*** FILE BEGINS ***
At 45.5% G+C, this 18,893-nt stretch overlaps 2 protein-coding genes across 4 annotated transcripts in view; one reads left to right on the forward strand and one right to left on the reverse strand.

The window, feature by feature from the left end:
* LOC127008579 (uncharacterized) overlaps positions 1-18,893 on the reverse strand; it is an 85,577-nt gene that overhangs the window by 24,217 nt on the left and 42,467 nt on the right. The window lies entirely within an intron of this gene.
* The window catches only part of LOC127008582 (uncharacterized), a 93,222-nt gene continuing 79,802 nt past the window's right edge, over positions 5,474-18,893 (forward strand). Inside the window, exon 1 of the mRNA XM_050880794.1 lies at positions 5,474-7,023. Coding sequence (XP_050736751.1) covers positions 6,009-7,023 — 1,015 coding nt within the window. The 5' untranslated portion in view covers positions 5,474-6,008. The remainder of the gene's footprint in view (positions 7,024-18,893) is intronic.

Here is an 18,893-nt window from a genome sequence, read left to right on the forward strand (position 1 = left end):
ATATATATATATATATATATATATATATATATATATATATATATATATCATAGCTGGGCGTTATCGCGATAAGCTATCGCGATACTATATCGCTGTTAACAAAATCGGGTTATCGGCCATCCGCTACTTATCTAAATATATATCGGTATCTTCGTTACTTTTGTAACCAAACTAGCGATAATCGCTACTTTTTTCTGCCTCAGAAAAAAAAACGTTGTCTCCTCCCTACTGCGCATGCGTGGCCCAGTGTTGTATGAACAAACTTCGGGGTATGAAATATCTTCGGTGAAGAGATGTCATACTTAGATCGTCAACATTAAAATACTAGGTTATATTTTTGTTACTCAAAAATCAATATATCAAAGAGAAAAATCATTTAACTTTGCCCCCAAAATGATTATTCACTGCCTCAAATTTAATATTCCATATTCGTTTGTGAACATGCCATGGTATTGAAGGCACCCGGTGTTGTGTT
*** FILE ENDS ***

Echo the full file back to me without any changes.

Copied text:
At 45.5% G+C, this 18,893-nt stretch overlaps 2 protein-coding genes across 4 annotated transcripts in view; one reads left to right on the forward strand and one right to left on the reverse strand.

The window, feature by feature from the left end:
* LOC127008579 (uncharacterized) overlaps positions 1-18,893 on the reverse strand; it is an 85,577-nt gene that overhangs the window by 24,217 nt on the left and 42,467 nt on the right. The window lies entirely within an intron of this gene.
* The window catches only part of LOC127008582 (uncharacterized), a 93,222-nt gene continuing 79,802 nt past the window's right edge, over positions 5,474-18,893 (forward strand). Inside the window, exon 1 of the mRNA XM_050880794.1 lies at positions 5,474-7,023. Coding sequence (XP_050736751.1) covers positions 6,009-7,023 — 1,015 coding nt within the window. The 5' untranslated portion in view covers positions 5,474-6,008. The remainder of the gene's footprint in view (positions 7,024-18,893) is intronic.

Here is an 18,893-nt window from a genome sequence, read left to right on the forward strand (position 1 = left end):
ATATATATATATATATATATATATATATATATATATATATATATATATCATAGCTGGGCGTTATCGCGATAAGCTATCGCGATACTATATCGCTGTTAACAAAATCGGGTTATCGGCCATCCGCTACTTATCTAAATATATATCGGTATCTTCGTTACTTTTGTAACCAAACTAGCGATAATCGCTACTTTTTTCTGCCTCAGAAAAAAAAACGTTGTCTCCTCCCTACTGCGCATGCGTGGCCCAGTGTTGTATGAACAAACTTCGGGGTATGAAATATCTTCGGTGAAGAGATGTCATACTTAGATCGTCAACATTAAAATACTAGGTTATATTTTTGTTACTCAAAAATCAATATATCAAAGAGAAAAATCATTTAACTTTGCCCCCAAAATGATTATTCACTGCCTCAAATTTAATATTCCATATTCGTTTGTGAACATGCCATGGTATTGAAGGCACCCGGTGTTGTGTT